Student Participants: Ashali Bhandari (MCP’18); Joanna Joye (MCP’18); Rivka Weinstock (LARP‘18)
Faculty Advisors: Domenic Vitiello, Associate Professor and Assistant Chair, Department of City and Regional Planning
Students will work with elderly and youth (grades 6-7) residents of Brewerytown and Sharswood – two Philadelphia neighborhoods experiencing intensive development and public investment – to memorialize the neighborhoods’ histories and contextualize the forces that have shaped them. The group will work with the Brewerytown Sharswood Community Civic Association and a local middle school to create educational materials and initiate dialogue among residents to document the history of the neighborhood and educate youth about how they can be agents of positive change. The materials and oral histories will be featured in a public art exhibition designed by the PennDesign students with neighborhood representatives in the fall of 2017.
4. REFUNCTION JUNKTION
Student Participants: Phillip Chang (MIPD’17); Clay Gruber (MArch/MLA’18); Chelsea Meyers (MIPD’18); Grace Moore (MIPD’18); Jono Sanders (MSE/IPD’17)
Faculty Advisors: Sarah Rottenberg, Lecturer and Associate Director, Integrated Product Design Program
The team will work with Philadelphia retailer and coffee shop United by Blue and local organizations focused on river development to design and build a parklet for Park(ing) Day 2017 (an annual national event to raise awareness of urban green spaces by converting parking spaces to temporary parks). The parklet will incorporate waste from local waterways and reclaimed materials. The project will highlight recycling and reuse at different scales through a design fabricated through upcycling and by making use of underutilized spaces to encourage visitors to reconsider their environments on a variety of levels. The team plans to install the parklet in front of United by Blue’s Walnut Street location, visible to thousands of Philadelphians who walk, bike, and drive by daily; the parklet has the potential to be installed at other Philadelphia events.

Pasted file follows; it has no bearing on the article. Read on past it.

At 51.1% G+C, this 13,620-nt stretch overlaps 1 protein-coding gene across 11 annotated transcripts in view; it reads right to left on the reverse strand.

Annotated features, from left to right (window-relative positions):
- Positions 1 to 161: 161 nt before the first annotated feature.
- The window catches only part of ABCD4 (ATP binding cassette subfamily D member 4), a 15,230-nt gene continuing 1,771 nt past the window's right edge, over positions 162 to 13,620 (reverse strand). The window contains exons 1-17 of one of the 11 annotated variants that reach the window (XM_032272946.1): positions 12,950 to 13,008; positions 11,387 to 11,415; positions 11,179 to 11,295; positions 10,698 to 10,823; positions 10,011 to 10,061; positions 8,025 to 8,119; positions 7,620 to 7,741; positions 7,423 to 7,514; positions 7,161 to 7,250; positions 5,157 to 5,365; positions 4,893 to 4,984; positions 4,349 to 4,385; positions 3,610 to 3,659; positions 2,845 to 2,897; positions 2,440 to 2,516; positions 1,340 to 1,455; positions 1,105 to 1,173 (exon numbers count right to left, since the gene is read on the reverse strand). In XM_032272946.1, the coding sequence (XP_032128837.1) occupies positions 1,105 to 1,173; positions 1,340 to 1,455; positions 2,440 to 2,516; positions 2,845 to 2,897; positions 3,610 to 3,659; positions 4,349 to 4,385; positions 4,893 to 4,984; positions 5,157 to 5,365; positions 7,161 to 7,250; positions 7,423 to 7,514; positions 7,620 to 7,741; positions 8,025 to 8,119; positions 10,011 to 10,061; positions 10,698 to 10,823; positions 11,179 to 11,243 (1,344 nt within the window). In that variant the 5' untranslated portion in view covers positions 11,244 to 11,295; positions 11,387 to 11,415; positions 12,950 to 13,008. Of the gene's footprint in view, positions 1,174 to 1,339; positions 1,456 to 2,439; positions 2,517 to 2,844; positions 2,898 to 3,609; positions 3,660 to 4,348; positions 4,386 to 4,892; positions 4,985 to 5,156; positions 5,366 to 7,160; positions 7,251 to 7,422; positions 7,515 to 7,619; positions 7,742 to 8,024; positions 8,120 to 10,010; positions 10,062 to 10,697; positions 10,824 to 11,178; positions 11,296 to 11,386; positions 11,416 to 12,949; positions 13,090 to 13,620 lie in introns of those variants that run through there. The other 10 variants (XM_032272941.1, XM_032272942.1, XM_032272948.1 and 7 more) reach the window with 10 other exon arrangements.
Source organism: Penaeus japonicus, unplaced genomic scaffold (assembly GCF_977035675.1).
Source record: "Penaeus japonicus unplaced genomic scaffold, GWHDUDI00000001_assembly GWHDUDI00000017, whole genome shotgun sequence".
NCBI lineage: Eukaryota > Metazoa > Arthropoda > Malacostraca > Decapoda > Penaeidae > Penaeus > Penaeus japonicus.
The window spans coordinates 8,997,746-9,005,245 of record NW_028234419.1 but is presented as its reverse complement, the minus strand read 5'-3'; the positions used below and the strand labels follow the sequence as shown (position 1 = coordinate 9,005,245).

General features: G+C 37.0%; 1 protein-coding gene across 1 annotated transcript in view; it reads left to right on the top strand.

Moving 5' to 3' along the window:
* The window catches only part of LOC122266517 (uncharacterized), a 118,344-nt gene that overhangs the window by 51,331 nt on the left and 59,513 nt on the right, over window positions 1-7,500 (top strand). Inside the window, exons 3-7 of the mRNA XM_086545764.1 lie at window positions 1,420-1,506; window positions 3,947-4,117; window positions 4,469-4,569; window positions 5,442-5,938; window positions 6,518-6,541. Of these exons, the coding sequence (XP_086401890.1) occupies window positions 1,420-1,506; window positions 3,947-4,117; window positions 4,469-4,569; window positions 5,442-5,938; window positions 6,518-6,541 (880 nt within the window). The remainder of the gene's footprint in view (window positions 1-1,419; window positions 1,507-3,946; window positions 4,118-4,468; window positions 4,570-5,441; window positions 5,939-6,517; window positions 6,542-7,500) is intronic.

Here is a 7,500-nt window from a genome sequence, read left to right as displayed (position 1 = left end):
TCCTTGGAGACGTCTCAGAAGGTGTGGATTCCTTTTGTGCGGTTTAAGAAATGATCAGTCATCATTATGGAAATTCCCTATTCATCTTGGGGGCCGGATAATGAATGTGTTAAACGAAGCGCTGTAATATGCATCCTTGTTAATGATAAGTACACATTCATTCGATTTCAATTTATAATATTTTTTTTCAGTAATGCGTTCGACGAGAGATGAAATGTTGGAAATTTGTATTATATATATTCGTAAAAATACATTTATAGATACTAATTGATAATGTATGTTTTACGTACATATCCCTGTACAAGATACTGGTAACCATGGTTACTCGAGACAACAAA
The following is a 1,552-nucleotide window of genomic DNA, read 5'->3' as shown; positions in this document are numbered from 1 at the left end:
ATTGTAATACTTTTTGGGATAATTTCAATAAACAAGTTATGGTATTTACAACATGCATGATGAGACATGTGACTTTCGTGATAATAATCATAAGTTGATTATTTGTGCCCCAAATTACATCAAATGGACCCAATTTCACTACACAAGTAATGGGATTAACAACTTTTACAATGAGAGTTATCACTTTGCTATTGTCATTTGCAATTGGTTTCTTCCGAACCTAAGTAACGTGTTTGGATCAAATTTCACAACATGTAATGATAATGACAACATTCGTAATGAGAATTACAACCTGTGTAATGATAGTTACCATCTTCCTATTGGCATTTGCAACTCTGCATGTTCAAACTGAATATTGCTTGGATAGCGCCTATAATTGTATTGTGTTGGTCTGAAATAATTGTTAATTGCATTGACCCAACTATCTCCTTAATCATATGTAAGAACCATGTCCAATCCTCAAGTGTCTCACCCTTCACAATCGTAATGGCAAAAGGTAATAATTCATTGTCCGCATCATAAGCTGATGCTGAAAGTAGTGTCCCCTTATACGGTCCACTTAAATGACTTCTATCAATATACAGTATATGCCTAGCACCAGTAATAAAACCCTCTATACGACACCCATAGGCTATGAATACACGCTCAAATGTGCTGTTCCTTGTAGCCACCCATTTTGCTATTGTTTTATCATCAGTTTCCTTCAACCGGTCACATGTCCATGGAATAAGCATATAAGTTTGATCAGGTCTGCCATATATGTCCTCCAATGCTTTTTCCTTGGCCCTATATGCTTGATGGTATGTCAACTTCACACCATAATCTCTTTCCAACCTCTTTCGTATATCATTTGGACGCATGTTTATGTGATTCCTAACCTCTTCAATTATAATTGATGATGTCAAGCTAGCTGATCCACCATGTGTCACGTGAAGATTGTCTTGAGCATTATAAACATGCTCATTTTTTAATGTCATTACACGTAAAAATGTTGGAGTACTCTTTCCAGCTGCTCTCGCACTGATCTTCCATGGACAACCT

5. REBUILDING TOGETHER PHILADELPHIA: PENNDESIGN AND WHARTON COLLABORATION
Student Participants: Elizabeth Reynolds (MSHP’18); Evan Oxland (MSHP’17); Carolyn Zemanian (MSHP’17)
Faculty Advisors: Randy Mason, Associate Professor and Chair, Graduate Program in Historic Preservation
In the spring of 2017, 400 volunteers, including PennDesign and Wharton students, will complete high-quality repairs in ten houses in a two-block radius in Mantua during a three-day period to improve homeowners’ quality of life and, in some cases, allow them to stay in their homes. The students and community members will replace old carpets, repair walls and floors, stabilize railings, and install safety equipment for the elderly and disabled, as well as gutters and basic weather stripping on exteriors. The project aims to make a tangible impact and also raise awareness of issues facing affordable housing maintenance in Philadelphia and elsewhere. The project builds on a longstanding partnership between PennDesign, Wharton and Rebuilding Together Philadelphia, whose mission is to improve living conditions for low-income families living in Philadelphia.